By Jeannie Davis
IT’S IMPOSSIBLE TO GO into the Holiday Season without reflecting on things past. Happy times with our families around us. Children’s faces, unwrapping gifts, the faces of old friends and relatives, kitchen smells, and of course, the happy chatter of a full house. Of course, not all memories are happy. Some are dramatic and life-changing, as the birth of a child, marriage proposal, men home from the war. Some are incidental, as your husband struggling with an oversize tree, the flushed face of your mom coming in from the cold air, a secret glance across a room. Some are sad: the first Christmas without a loved one, the pain of Christmas in an unhappy home, being alone during this happy time.
This is all well and good as memories go. But, we know that as human beings, we have many many more memories, which do not fit into any of the above categories, and it could possibly be that we enjoy these even more than traditional ones. Casual outings and trivial chats which don’t seem memorable, yet, we find ourselves looking back with fondness. These are the memories we should indeed treasure, not the obvious staged Norman Rockwell images.
We need more of these. We need to create and store more of these unintentional happenings. After all, they say that our memories form a large part of who we are. They provide the coloring and flavor of our personalities, and strongly influence our outlooks.
But, what if our memories are unhappy? What if our childhoods were more Grinch than Norman Rockwell?What then? Simply make more! Create new happy times. Focus on positive friends, and even make new ones, interact eagerly with others, try new ventures.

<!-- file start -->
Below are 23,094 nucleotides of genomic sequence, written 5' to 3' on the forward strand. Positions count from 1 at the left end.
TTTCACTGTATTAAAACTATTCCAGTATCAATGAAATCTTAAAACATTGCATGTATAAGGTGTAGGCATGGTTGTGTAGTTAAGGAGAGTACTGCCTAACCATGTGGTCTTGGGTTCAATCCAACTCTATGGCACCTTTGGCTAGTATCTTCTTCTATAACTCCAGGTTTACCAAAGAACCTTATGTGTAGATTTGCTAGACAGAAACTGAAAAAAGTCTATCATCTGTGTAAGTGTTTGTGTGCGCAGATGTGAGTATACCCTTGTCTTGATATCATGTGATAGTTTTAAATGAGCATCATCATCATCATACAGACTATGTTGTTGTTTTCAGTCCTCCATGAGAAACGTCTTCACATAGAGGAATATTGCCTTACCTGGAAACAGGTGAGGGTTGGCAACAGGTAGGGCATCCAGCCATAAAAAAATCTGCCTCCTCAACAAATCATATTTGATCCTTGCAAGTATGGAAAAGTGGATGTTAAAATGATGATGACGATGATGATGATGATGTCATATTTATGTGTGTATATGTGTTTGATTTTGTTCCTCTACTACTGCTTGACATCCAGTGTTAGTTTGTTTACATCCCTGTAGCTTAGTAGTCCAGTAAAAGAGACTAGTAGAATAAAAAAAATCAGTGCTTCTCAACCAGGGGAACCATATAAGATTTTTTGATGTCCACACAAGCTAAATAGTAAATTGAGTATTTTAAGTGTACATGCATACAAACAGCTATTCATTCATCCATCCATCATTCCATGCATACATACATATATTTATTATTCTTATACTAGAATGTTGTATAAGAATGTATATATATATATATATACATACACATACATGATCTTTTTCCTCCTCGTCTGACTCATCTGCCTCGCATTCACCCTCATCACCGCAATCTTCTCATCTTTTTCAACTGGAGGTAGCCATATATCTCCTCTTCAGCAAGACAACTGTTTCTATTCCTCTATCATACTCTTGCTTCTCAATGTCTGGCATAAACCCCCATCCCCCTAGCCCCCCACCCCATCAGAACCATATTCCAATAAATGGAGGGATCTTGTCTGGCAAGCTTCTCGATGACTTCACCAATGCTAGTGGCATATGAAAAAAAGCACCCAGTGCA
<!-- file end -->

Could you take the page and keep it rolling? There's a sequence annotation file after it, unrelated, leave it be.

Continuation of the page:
That is not to suggest that we feverishly run about at-tending every event, talk to each person who crosses our path, or open our doors to the world. We need to be in the middle. Be open without being frantic. Let’s face it, some of us can get out and do things more than oth-ers. This limits our chances of having new experiences, or making new friends. What to do about this? Then we focus on what we can do and not what we can’t do.
Focus! That may be the key to those small, unplanned memories. I have discovered that by paying close attention to what is happening in the moment, observing everything around me at the time, listening, hearing, and even smelling. I stay in the moment. I don’t let my mind stray to what I have to do later, what happened that morning, or any other distraction. Stay in the conversation, not planning on what you are going to say, listen. Focus on the sights around you, decorations, how people are dressed, soak it in. Think about it, you will never be here in this moment again.
I find that by completely absorbing everything in front of me, my memories are fuller, and more frequent. Recently, Joyce, Virginia, and myself attended a gallery showing and lecture at the DIA, no big deal, just a pleasurable afternoon. In the gift store, I watched Joyce happily examine each article as she marveled at it. From a distance in the gallery, I noticed Virginia studying the costly tea and coffee services, and shake her head. At lunch, I thoroughly enjoyed the discussion on what we had just seen. All the way home, we chatted happily about the afternoon. I know that this will be a warm memory. And I am so happy I focused on every detail. So, let’s go out and make new memories. Pay attention to all the lovely things around you, all the people, and engage. Merry Christmas.